HMIs can vary quite a bit between manufacturers, applications, and user markets. Inputs range from capacitive or resistive digital buttons to physical buttons and voice control. Displays might be high-definition, high-resolution TFT LCD or high-performance OLED. Applications differ from next-gen automobiles for infotainment, in a high-tech tractor to monitor GPS position, or in a construction vehicle to monitor instruments.
Be it a field harvester, crane, skid steer, excavator, or any type of agricultural or forestry equipment, HMIs in these applications have recurring as well as application-specific design challenges.
HMIs must have high brightness, contrast and glare or reflection control for readability in any environment or time of day. Extreme temperatures cause materials to expand, contract, dry out, swell, or outgas over time; all of which affect HMI longevity. Add to the mix ingress contaminants, such as dirt, dust, and water, and it’s clear there are numerous weatherability challenges for HMI adhesives and sealing materials.
The various electronics and electrical components within the HMI have two unique operating challenges. First, they must withstand road conditions and vibration through everyday operations. These environmental factors are considerable for heavy machinery. They must also exhaust heat from internal electronics and the display module, which can compromise performance. To deliver the aesthetics and user experience consumers expect from phone and tablet displays, the HMI must also be thin, lightweight, and immersive, which means unusual sizes and contoured screens to fit within dashboards, mirrors or control panels.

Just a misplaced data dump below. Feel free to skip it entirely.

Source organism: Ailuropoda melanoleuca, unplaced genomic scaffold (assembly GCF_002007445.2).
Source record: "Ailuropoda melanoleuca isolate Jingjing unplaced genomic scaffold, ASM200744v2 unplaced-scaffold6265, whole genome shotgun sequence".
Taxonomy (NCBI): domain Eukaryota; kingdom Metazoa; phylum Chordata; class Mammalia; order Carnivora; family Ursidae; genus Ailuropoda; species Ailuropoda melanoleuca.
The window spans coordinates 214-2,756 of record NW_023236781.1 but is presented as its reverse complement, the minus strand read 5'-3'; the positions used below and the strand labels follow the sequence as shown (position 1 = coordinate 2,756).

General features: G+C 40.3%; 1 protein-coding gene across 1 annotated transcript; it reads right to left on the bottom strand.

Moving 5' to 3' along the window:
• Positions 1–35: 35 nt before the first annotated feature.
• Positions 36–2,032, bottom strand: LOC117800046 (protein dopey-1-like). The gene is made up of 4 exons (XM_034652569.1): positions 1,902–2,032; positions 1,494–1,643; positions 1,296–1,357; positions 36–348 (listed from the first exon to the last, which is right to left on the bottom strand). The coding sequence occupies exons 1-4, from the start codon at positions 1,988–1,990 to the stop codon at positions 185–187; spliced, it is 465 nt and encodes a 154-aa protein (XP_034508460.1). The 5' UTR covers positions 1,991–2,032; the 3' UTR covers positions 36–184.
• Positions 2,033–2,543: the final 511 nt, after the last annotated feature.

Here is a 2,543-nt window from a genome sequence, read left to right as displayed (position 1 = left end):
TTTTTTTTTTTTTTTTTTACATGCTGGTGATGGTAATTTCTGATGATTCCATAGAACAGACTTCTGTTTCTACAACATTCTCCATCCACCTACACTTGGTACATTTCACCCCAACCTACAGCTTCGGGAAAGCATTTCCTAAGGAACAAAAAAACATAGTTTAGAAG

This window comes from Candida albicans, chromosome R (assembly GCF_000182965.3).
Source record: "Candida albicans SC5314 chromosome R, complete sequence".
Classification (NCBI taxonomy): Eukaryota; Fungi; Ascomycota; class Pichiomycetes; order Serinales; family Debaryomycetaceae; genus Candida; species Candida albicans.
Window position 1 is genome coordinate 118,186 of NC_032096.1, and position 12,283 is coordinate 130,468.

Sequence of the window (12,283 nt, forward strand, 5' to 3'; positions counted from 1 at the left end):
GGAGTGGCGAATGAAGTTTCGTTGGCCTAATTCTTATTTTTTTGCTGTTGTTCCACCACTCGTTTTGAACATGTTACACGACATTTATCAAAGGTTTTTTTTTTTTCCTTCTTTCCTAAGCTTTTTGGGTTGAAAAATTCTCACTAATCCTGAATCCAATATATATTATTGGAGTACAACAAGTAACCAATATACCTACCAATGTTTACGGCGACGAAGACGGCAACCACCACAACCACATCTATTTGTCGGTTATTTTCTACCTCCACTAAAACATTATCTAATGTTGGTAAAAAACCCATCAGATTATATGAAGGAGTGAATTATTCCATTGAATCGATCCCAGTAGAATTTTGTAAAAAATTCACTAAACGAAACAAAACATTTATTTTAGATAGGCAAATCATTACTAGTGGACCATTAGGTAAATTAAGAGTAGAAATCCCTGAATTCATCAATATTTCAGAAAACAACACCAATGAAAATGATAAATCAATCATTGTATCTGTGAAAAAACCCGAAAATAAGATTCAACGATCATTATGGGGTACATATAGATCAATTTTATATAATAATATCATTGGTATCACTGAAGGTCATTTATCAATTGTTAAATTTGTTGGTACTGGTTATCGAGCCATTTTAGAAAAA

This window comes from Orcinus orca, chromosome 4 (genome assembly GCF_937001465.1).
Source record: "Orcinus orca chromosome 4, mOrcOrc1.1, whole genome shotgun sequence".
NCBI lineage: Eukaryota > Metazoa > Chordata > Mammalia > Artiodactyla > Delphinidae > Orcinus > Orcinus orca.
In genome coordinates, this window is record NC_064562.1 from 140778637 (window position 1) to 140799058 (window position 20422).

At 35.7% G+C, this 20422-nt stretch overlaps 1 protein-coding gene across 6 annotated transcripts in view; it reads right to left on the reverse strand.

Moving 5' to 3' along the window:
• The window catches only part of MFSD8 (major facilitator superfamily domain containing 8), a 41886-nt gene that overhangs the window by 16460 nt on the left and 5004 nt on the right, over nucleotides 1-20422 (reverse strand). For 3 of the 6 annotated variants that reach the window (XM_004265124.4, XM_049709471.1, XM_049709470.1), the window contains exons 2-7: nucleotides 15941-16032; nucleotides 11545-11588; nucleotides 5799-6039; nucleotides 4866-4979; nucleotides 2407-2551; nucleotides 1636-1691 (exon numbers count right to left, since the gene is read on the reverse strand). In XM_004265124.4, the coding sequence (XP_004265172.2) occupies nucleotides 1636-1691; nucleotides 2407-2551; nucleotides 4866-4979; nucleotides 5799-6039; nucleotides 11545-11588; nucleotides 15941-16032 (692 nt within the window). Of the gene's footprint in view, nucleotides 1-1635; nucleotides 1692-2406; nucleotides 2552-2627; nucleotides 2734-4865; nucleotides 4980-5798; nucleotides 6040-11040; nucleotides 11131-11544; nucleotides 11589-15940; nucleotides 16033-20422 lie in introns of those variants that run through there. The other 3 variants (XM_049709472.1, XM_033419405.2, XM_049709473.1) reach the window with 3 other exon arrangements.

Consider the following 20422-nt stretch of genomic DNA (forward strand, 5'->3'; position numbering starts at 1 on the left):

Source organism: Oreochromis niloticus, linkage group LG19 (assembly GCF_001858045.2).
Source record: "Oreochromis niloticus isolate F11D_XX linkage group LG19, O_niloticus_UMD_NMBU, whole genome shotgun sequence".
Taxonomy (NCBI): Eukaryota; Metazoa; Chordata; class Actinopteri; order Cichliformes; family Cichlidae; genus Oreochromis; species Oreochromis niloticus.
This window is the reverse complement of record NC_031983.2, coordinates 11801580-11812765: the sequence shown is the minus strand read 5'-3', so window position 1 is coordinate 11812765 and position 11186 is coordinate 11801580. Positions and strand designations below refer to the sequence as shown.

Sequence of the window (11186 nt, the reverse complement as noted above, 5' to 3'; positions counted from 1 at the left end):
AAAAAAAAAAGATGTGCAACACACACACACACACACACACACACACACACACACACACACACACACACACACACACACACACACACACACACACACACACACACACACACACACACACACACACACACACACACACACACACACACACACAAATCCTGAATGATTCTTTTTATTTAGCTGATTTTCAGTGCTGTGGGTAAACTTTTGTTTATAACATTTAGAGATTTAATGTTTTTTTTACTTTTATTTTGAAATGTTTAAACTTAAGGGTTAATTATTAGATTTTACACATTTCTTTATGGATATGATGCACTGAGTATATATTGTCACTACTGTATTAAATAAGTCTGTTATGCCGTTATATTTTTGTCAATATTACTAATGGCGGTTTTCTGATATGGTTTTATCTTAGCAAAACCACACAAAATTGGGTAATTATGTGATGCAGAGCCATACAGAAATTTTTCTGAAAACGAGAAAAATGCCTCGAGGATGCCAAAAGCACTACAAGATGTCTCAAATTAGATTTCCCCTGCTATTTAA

There is also the issue of electromagnetic interference (EMI), radio frequency interference (RFI) and electromagnetic compatibility (EMC). New and more electronics networked into heavy industries increases the chances for signal interference or electronic crosstalk. Ensuring the right data is received and processed is key to the task at hand.
This is where foams, tapes and other materials with high-performance compression and electrical characteristics play an important role. These materials can ensure thermal and electrical contacts remain consistently connected, potential damage due to overheating is prevented, and HMIs are protected from short circuiting, contaminant ingress or mechanical failure from vibration.